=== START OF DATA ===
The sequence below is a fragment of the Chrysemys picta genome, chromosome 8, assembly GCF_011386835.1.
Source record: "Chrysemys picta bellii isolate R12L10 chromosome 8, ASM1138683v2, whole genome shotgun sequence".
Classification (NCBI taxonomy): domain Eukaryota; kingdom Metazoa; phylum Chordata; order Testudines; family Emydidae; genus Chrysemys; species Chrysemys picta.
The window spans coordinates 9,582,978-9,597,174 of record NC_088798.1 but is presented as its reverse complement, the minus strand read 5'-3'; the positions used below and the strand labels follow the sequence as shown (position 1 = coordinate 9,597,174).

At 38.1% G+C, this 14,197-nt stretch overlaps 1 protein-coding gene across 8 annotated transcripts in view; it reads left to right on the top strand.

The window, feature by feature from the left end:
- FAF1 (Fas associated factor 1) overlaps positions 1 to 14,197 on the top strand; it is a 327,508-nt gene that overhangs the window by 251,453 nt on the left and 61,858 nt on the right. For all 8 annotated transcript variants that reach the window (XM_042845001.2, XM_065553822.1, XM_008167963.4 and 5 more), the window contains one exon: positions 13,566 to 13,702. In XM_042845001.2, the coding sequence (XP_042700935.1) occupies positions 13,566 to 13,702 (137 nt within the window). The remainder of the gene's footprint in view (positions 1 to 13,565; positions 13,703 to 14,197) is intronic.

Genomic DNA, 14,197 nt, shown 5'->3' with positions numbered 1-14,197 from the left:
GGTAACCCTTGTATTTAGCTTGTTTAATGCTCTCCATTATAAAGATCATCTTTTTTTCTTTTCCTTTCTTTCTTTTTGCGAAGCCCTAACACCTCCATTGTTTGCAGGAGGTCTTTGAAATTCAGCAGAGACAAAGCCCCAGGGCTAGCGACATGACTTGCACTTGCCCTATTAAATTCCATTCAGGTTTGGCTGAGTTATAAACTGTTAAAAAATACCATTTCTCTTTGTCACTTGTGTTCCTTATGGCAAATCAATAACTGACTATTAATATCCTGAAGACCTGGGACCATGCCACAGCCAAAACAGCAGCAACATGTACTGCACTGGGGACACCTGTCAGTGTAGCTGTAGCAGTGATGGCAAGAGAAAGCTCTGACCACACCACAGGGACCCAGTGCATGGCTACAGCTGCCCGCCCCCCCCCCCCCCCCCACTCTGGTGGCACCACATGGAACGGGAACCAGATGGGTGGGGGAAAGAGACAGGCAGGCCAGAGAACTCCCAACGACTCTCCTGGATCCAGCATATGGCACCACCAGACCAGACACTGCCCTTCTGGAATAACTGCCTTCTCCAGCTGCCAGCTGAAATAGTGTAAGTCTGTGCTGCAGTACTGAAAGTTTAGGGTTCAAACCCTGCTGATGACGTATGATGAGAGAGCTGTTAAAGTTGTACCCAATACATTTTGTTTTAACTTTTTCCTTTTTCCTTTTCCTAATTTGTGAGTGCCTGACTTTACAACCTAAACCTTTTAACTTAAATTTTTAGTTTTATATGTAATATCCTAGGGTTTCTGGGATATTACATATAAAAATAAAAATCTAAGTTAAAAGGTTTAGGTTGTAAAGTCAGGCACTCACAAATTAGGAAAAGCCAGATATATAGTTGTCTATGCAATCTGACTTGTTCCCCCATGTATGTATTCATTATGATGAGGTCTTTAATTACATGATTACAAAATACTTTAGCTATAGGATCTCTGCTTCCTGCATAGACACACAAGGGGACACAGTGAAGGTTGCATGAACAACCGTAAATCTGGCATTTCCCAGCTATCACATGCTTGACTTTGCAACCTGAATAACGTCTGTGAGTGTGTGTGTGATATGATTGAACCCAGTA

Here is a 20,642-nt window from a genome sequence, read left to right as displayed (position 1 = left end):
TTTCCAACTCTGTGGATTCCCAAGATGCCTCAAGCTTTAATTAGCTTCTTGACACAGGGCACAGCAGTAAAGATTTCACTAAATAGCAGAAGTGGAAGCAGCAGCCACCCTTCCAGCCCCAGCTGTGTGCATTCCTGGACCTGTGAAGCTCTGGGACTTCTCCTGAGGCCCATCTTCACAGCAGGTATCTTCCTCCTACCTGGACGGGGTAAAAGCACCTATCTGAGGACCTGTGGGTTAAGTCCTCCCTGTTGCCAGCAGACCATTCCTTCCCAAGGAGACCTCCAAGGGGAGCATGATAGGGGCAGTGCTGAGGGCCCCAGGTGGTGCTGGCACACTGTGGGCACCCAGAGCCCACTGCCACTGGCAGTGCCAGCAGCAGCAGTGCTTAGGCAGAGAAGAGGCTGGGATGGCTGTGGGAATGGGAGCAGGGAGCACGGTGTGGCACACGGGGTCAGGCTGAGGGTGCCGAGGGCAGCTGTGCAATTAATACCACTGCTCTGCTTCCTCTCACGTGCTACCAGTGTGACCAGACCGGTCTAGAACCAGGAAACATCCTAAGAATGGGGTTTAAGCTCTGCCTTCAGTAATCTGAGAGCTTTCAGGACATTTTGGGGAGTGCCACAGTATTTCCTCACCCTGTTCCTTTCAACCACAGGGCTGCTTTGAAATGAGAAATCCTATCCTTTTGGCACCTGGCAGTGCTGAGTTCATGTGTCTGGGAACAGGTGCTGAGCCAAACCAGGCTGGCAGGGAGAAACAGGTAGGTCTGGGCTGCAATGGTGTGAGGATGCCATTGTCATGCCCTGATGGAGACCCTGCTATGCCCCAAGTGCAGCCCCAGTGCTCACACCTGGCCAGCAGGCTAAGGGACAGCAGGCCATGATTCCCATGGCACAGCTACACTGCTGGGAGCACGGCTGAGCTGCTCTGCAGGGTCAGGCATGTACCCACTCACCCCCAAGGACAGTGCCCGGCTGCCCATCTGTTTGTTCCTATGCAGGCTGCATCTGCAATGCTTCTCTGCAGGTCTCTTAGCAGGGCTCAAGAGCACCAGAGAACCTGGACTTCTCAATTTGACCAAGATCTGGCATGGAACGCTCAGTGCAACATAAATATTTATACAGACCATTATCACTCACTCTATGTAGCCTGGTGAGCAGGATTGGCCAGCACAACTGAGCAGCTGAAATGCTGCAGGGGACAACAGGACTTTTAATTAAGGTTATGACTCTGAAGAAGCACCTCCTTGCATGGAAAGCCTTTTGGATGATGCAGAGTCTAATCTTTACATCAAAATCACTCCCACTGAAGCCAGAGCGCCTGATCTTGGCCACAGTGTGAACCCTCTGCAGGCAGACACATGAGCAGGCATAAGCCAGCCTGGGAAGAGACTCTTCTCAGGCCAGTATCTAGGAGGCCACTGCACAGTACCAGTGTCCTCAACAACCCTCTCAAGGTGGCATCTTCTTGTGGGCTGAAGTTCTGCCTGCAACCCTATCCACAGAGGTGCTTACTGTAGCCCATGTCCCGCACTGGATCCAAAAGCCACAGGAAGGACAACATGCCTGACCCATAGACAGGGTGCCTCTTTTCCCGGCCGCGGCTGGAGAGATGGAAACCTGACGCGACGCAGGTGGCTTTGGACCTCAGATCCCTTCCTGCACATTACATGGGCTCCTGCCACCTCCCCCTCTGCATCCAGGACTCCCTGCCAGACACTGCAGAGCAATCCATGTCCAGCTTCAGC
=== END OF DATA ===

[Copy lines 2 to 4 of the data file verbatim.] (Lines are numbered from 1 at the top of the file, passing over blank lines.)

Source record: "Chrysemys picta bellii isolate R12L10 chromosome 8, ASM1138683v2, whole genome shotgun sequence".
Classification (NCBI taxonomy): domain Eukaryota; kingdom Metazoa; phylum Chordata; order Testudines; family Emydidae; genus Chrysemys; species Chrysemys picta.
The window spans coordinates 9,582,978-9,597,174 of record NC_088798.1 but is presented as its reverse complement, the minus strand read 5'-3'; the positions used below and the strand labels follow the sequence as shown (position 1 = coordinate 9,597,174).